By Stephen W. Earnhart, MS
Earnhart & Associates
“There’s something happening here. What it is ain’t exactly clear …”
Remember those lyrics from the old song? Oddly, there really is something happening in the surgical industry that isn’t restricted to ambulatory surgery centers (ASCs), but includes hospitals as well.
We first noticed it about a year ago with some odd phone calls from past hospital and ASC clients. At first it was just interesting. Now it is almost routine, with several calls per month. It seems, again, seems, that folks who have been self-managing their hospital surgical departments and ASCs are throwing up their hands and wanting someone else to manage it for them. At first, we asked “Why?” Management services can be expensive, to say nothing of the sense of “loss of control” that is so critically important to many of these institutions and surgeons. Some of the answers we received and continue to receive are revealing. They are, in order of their frequency:
1. Lack of strong leadership personnel.
Many of the original department heads and ASC administrators have moved on, retired, or “burned out” (their words, not mine). Replacements are more focused on family issues, time off, vacations, and a general sense of “not being married to the job” and putting in the 60-70 hours per week often necessary. (For more information on that topic, see “How do you successfully manage employees ranging from Millennials to Baby Boomers?” January 2015, SDS Salary Survey Report supplement.)
2. Overburdening regulations from the state and federal levels.
With increasing cutbacks in support staff in hospitals and ASCs, the time required to complete paperwork and stay updated on issues surrounding reimbursement, electronic medical records, and compliance issues is often too much for entities to keep up with on a day-to-day basis.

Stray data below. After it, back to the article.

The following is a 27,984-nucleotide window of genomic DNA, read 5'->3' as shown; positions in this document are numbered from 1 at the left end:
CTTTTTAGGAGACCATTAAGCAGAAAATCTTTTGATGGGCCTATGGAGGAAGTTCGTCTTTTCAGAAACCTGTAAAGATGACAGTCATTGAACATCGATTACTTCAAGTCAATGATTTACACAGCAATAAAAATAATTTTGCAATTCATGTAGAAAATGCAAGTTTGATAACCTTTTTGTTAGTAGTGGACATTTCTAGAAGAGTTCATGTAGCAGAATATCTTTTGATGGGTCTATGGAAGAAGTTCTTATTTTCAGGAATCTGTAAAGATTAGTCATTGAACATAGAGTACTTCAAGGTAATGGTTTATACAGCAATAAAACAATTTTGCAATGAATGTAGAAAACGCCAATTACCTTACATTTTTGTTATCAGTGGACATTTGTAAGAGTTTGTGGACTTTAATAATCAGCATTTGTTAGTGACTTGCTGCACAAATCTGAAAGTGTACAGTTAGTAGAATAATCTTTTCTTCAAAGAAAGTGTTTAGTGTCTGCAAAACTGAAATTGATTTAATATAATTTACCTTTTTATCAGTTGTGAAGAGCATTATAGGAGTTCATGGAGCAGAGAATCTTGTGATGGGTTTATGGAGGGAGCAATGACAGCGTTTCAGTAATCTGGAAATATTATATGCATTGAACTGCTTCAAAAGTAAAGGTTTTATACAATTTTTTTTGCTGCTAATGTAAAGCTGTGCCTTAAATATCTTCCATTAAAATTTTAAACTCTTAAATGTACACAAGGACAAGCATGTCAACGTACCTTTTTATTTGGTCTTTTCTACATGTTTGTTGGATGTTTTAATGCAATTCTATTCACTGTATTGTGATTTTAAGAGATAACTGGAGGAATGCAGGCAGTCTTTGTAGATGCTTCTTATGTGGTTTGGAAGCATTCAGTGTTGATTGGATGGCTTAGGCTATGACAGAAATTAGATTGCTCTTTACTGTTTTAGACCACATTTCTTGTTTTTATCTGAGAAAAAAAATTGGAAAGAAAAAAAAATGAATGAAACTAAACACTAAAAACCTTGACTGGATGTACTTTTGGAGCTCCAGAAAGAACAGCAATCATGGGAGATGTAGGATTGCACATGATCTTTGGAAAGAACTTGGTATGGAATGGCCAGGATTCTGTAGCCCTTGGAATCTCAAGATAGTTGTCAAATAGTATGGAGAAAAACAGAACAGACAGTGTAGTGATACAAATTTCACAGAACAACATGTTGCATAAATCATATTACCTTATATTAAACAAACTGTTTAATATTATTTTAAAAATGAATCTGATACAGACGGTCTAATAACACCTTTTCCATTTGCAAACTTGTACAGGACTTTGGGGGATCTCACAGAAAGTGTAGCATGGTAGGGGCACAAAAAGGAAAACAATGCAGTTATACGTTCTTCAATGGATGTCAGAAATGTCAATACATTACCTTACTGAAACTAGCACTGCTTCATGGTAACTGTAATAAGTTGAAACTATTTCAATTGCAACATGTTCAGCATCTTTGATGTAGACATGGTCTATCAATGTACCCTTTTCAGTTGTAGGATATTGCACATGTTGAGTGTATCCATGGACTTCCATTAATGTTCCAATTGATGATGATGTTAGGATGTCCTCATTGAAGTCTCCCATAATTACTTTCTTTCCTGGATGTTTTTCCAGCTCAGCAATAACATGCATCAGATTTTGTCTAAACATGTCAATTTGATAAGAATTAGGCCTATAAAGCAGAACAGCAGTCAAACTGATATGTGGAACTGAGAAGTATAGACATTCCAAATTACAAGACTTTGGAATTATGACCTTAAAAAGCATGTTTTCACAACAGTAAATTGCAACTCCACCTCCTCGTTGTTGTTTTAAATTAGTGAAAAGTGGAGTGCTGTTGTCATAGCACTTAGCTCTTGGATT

3. Surgeon expectation issues.
Surgeons are expecting and demanding better efficiency and outcomes for their surgical patients, who are increasingly difficult to find. For busy surgeons, the ability to flip-flop two rooms is now the norm, and woe be to the administrator who cannot accommodate them. That ability to placate surgeons is often a higher priority for professional management companies than it is for a single hospital or ASC.
4. No backup.
Related to the first reason, but different in the sense that should a facility lose a key person in the surgical department, it takes a long time to replace them. Should the unexpected happen, typically (but not always, so make sure you ask!) the management companies have someone they can immediately put into place until a new person they can train steps in.
5. Hassle factor.
Hospital administrators and ASC owner/operators are tired of dealing with the burdensome issues of running the business that they don’t have expertise in. They are weary of the late night or early morning phone calls from department heads or ASC administrators with problems they cannot handle. They want someone else to deal with the problems and are willing to pay for that release of duty and obligation.
6. Liability issues.
All seem to want a cognitive intermediary between them and the problem. I don’t know how else to put that.
7. Decision-making at the 30,000-foot level.
Most facilities are so self-absorbed they often miss significant events or opportunities that are happening in the industry that they simply don’t have access to or are too busy to notice.
8. Cost of supplies and equipment.
Most facilities don’t have access to the purchasing power of management companies, which often purchase for many rather than one or two.
Should you decide to take this route, be careful, as there are many twists and turns ahead of you. There are good and bad things to look for in the local “mom and pop” and corporate management companies you should be aware of and vet accordingly. There are many issues to look at that we will highlight next month. [Earnhart & Associates is a consulting firm specializing in all aspects of outpatient surgery development and management. Earnhart & Associates can be contacted at 5114 Balcones Woods Drive, Suite 307-203, Austin, TX 78759. Phone: (512) 297-7575. Fax: (512) 233-2979. E-mail: firstname.lastname@example.org. Web: www.earnhart.com.]